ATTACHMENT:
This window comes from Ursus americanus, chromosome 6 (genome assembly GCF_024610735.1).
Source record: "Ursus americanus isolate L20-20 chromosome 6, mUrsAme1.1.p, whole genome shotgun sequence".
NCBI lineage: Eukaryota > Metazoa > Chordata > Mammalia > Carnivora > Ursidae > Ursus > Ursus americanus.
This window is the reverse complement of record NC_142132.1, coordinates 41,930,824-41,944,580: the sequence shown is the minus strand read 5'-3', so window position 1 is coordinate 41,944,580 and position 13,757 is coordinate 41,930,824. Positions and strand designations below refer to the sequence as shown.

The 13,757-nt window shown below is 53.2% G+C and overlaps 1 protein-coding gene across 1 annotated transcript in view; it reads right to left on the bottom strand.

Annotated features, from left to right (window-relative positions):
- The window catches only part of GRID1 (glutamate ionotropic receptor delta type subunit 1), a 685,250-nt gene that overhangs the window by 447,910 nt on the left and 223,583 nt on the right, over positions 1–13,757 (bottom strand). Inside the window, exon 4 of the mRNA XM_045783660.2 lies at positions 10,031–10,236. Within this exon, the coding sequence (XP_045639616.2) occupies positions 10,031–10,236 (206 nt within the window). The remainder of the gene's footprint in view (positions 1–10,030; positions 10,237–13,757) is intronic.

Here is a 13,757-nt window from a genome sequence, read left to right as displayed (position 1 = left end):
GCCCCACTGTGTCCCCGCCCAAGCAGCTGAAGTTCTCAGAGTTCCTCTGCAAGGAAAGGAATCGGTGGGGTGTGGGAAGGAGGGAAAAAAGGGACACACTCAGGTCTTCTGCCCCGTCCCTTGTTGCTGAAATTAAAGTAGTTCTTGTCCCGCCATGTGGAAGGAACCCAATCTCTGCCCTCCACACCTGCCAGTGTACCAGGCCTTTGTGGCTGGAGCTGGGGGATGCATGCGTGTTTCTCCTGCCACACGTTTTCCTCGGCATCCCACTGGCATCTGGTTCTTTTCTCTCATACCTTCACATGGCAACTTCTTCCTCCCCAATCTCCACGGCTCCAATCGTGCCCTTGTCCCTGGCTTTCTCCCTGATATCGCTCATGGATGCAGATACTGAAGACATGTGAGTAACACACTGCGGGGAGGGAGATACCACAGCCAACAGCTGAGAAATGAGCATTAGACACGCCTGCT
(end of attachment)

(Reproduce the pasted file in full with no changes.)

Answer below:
This window comes from Ursus americanus, chromosome 6 (genome assembly GCF_024610735.1).
Source record: "Ursus americanus isolate L20-20 chromosome 6, mUrsAme1.1.p, whole genome shotgun sequence".
NCBI lineage: Eukaryota > Metazoa > Chordata > Mammalia > Carnivora > Ursidae > Ursus > Ursus americanus.
This window is the reverse complement of record NC_142132.1, coordinates 41,930,824-41,944,580: the sequence shown is the minus strand read 5'-3', so window position 1 is coordinate 41,944,580 and position 13,757 is coordinate 41,930,824. Positions and strand designations below refer to the sequence as shown.

The 13,757-nt window shown below is 53.2% G+C and overlaps 1 protein-coding gene across 1 annotated transcript in view; it reads right to left on the bottom strand.

Annotated features, from left to right (window-relative positions):
- The window catches only part of GRID1 (glutamate ionotropic receptor delta type subunit 1), a 685,250-nt gene that overhangs the window by 447,910 nt on the left and 223,583 nt on the right, over positions 1–13,757 (bottom strand). Inside the window, exon 4 of the mRNA XM_045783660.2 lies at positions 10,031–10,236. Within this exon, the coding sequence (XP_045639616.2) occupies positions 10,031–10,236 (206 nt within the window). The remainder of the gene's footprint in view (positions 1–10,030; positions 10,237–13,757) is intronic.

Here is a 13,757-nt window from a genome sequence, read left to right as displayed (position 1 = left end):
GCCCCACTGTGTCCCCGCCCAAGCAGCTGAAGTTCTCAGAGTTCCTCTGCAAGGAAAGGAATCGGTGGGGTGTGGGAAGGAGGGAAAAAAGGGACACACTCAGGTCTTCTGCCCCGTCCCTTGTTGCTGAAATTAAAGTAGTTCTTGTCCCGCCATGTGGAAGGAACCCAATCTCTGCCCTCCACACCTGCCAGTGTACCAGGCCTTTGTGGCTGGAGCTGGGGGATGCATGCGTGTTTCTCCTGCCACACGTTTTCCTCGGCATCCCACTGGCATCTGGTTCTTTTCTCTCATACCTTCACATGGCAACTTCTTCCTCCCCAATCTCCACGGCTCCAATCGTGCCCTTGTCCCTGGCTTTCTCCCTGATATCGCTCATGGATGCAGATACTGAAGACATGTGAGTAACACACTGCGGGGAGGGAGATACCACAGCCAACAGCTGAGAAATGAGCATTAGACACGCCTGCT